“dislodging the centrism of Western epistemologies, in particular those grounded in the administrative sensibility with its peverse attachment to control through standardization and normalization.”

“The differential algebra of the humanistic world always has a factor of experience in it, a recognition that knowing is situated in lived lives, human beings, whose individual experience is always in process, always interpretative. Will we think differently because of the ways interpretation takes shape across networked contingencies?”

 “We may yet awaken the cognitive potential of our interpretative condition of being, as constructs that express themselves in forms, contingently only to be remade again, across the distributed condition of knowing.”

“Our responsibility is to infuse the engineering capability with an imaginative sensibility.”

Drucker asks

“How can we create fragmented and correlated points of view that connect one mode of analysis and display to another in a way that makes their connections legible?”

and how to enable

“framing, enframing, entanglement, hierarchy, listing, and other schematic strategies of composition? These involve the production of multilinear discourse as well as non-linear modes (even though the alphanumeric sequence will persist, visual, audio, tactile, and simulacral modes will increase.”


“The social futures of activities and effects, concepts and practices, exist in an unbounded and often unframed and non-delimitable tissue of associated links and trails.”


Let’s take a step back from Drucker’s exciting, emboldening, and very difficult, challenge to take the charts and statistics and data visualisations of science and analysis, and to modify them to enable a humanistic version of knowledge production through visual forms. Forms that reveal and allow one to explore the complexities of our lives rather than putting society into a straight-jacket of pre-aggregated types and life stages and goals.

It all sounds very theoretical, very abstract. But this year we’ve all been living very directly with computer models and statistics that drive where we can go, inform how we behave, who we can interact with, all with life-changing, potentially life-ending, outcomes. The complexity, the connections, the stakes … what can I say that doesn’t  seem trite and beside the point?

This year I’ve appreciated news reports that make the effort to remind us that statistics are actually individuals, their lives and families.


I return yet again to just typing. What are the options?

With an uncomfortable lurch, I turn to consider an essay by Ross Gibson which has provoked me. Has led me on this difficult chase. To this particular path of links and dead-ends and minor revelations.

To summarise and paraphrase in a very unreasonable way, Gibson seems to suggest that in our complex world, facing crises that demand transformation in our lives, we need to contain the infinities and windows opened by art, reduce them, limit and explain them, to make them acceptable to government actuaries. To committees. To scientists. To academics and scholars.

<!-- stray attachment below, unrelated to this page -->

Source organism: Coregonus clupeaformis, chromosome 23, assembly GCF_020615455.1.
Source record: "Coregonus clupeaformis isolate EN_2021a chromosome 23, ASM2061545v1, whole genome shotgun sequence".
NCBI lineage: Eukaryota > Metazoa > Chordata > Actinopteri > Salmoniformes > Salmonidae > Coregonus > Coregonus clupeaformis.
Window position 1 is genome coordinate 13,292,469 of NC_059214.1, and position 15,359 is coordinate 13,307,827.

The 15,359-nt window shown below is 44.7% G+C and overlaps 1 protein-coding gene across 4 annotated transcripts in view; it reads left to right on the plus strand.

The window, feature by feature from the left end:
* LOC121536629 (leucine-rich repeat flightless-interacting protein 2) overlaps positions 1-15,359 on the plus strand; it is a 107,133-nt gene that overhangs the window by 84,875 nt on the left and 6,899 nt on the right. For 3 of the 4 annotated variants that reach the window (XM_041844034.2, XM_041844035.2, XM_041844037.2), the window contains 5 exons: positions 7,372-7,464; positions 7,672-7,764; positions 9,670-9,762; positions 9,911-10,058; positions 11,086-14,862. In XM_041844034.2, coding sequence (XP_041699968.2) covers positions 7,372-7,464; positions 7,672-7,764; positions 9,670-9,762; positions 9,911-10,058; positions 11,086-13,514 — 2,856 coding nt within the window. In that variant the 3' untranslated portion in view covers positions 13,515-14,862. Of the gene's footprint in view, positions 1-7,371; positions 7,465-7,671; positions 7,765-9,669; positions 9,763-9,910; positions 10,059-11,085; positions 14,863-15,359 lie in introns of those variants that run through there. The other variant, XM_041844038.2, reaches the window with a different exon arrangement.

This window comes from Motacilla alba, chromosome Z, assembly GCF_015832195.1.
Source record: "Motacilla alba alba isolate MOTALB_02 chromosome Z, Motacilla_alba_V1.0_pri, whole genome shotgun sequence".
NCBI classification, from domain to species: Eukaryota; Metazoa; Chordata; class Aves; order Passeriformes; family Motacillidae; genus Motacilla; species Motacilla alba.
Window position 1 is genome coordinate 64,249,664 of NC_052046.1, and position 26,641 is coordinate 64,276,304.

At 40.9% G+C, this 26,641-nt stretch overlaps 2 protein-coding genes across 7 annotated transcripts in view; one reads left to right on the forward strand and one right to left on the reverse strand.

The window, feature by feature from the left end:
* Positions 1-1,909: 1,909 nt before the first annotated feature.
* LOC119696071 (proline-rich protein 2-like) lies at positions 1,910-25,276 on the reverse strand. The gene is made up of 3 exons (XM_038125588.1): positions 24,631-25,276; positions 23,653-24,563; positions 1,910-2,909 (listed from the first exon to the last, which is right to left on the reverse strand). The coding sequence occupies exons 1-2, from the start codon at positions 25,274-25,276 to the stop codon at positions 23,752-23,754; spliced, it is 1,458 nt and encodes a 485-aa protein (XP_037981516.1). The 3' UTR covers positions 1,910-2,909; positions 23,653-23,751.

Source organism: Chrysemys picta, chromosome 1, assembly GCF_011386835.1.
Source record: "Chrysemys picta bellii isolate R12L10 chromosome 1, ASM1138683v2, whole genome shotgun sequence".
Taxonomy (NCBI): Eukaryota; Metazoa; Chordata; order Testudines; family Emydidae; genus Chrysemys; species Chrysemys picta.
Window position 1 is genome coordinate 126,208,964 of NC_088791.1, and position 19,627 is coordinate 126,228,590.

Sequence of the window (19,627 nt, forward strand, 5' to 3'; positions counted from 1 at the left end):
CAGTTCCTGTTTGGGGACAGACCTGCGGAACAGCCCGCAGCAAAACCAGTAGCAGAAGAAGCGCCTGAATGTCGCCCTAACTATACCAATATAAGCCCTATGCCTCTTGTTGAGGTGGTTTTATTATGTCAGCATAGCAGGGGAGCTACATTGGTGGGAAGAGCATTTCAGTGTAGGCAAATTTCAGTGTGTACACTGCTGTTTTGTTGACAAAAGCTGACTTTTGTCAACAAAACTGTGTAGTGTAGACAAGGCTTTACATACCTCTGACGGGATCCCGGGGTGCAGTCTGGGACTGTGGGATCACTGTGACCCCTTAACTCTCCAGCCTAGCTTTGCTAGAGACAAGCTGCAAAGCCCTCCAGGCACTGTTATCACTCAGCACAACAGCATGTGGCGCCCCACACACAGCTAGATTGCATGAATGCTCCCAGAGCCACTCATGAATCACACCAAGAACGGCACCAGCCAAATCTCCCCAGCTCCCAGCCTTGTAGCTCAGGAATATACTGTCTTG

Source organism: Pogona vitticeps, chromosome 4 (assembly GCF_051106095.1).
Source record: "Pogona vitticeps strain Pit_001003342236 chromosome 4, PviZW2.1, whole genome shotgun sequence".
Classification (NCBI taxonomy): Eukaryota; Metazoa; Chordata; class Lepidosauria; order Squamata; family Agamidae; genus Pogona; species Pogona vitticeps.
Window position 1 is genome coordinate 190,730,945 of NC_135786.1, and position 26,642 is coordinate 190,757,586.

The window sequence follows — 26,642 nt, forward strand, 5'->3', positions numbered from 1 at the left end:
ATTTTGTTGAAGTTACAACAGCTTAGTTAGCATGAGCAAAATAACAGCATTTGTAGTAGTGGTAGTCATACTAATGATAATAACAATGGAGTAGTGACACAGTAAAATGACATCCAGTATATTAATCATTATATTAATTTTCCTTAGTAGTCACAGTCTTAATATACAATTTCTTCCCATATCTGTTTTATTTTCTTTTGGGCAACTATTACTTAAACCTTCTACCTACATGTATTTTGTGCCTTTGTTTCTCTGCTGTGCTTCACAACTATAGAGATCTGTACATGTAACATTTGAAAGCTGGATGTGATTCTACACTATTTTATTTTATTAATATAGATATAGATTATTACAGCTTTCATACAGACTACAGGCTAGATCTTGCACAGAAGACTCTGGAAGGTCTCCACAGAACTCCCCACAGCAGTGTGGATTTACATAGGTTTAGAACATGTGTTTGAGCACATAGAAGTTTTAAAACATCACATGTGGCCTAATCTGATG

Rather than opening possibilities and minds, he wants to keep them safe and cozy. No, no, don’t worry about the myriad possibilities we face. Don’t worry about all that nasty complexity, that ambiguity, here’s a nice little formula that converts it back into the analytical methods we all know and love. Knowledge, certainty, progress – all are still possible and meaningful. Just check my numbers and this handy-dandy chart.

Provocation. Charlotte Wood writes about “the grit of discomfort and disorder”, of taking the time to look at what annoys and unsettles us, that has the capacity to make us feel bad – ashamed, lonely, angry, fearful, confused, disgusted…

Wood contends that to attempt to understand the unknowable and uncomfortable, to put in the hard work without necessarily any epiphany or resolution, to struggle, has its own reward. “In their radical otherness they have forced me to think, and that is suddenly more transcendent and precious than beauty.”

Provocation. To work from a position of provocation is exhausting. I know, because I have a long history of getting annoyed by something, making sweeping declarations of disapproval, then putting in time and effort and proving myself wrong. Wrestling with grit gives me focus, purpose, calls forth energy. But it’s often a negative, draining energy.

To the extent there are beginnings, this piece of research, of writing, was provoked by reading Ross Gibson. I’ve tried to narrate a path through complexity – his writing, some of his references, other recent reading – that I have taken to reach the provisional conclusion that I still disagree with Gibson’s analysis. In lots of ways and for lots of reasons that I haven’t covered here. But that’s one of the things about a path through a complex system – you can never narrate it all. And why would you seek to? I’m with Robert Francis who seeks “the old obliquity of art” which “proves  / Part may be more than whole, least may be best.”


Paul Cilliers, Complexity and postmodernism

Johanna Drucker, Graphesis: Visual forms of knowledge production

Robert Francis, Part for the Whole

Ross Gibson, The known world

Jane Hirshfield, Ten windows: How great poems transform the world

Walter Ong, Orality and Literacy

Charlotte Wood, Reading isn’t shopping


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November 2020